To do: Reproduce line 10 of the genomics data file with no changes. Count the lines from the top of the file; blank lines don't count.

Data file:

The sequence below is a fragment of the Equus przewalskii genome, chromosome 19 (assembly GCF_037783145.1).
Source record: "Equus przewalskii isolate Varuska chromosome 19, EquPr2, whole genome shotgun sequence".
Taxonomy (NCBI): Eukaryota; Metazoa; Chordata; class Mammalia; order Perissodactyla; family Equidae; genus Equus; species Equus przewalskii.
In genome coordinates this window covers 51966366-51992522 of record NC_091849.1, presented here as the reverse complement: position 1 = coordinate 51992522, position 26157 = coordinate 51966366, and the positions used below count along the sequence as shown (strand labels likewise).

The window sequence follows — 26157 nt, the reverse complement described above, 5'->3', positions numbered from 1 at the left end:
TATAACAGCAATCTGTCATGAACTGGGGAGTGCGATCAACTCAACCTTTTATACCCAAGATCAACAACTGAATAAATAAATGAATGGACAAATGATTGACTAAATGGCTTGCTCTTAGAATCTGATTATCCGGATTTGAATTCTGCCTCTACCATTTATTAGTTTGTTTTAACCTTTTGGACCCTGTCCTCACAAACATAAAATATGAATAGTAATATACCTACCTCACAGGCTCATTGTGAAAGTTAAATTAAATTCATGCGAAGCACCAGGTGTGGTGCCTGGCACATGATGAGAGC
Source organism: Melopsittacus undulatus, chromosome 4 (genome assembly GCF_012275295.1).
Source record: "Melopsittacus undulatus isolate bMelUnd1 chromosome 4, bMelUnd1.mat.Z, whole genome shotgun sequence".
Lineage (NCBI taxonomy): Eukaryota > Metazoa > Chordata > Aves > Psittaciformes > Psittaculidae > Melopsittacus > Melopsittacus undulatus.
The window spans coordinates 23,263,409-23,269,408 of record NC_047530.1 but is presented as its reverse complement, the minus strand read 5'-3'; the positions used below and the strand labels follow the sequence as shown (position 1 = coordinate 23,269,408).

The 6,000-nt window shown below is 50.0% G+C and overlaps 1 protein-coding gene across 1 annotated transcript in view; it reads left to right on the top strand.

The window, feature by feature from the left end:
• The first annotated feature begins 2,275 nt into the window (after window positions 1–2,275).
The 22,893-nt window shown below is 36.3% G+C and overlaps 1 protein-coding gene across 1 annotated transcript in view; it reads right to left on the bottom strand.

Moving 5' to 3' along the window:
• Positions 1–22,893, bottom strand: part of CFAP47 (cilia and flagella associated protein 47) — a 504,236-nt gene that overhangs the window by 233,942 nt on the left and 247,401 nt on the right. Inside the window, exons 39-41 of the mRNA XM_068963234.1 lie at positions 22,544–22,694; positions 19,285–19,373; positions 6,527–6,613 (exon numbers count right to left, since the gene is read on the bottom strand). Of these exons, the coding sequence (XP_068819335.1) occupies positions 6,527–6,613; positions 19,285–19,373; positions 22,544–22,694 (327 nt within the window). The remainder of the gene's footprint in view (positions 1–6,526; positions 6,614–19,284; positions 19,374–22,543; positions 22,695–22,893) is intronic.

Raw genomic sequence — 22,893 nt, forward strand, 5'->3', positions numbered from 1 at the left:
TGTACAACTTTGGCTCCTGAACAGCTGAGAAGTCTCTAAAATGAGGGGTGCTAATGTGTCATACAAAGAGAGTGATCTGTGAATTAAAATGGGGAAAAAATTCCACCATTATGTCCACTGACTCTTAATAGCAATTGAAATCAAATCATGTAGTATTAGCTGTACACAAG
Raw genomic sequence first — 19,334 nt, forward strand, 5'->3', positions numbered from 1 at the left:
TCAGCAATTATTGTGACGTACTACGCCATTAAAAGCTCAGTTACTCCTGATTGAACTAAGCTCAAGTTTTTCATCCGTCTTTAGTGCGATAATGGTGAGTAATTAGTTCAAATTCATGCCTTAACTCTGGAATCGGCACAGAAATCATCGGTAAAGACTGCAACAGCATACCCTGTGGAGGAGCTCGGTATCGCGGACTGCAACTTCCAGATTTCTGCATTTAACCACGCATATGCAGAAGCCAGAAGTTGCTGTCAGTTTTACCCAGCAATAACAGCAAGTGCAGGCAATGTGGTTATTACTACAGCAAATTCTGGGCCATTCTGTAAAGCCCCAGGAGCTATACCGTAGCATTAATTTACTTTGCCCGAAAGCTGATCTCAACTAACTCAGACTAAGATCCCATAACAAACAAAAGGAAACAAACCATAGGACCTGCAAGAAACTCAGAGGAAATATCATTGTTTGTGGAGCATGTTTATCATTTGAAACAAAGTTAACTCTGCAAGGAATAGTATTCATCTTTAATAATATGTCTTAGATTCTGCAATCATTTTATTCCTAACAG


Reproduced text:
The window spans coordinates 23,263,409-23,269,408 of record NC_047530.1 but is presented as its reverse complement, the minus strand read 5'-3'; the positions used below and the strand labels follow the sequence as shown (position 1 = coordinate 23,269,408).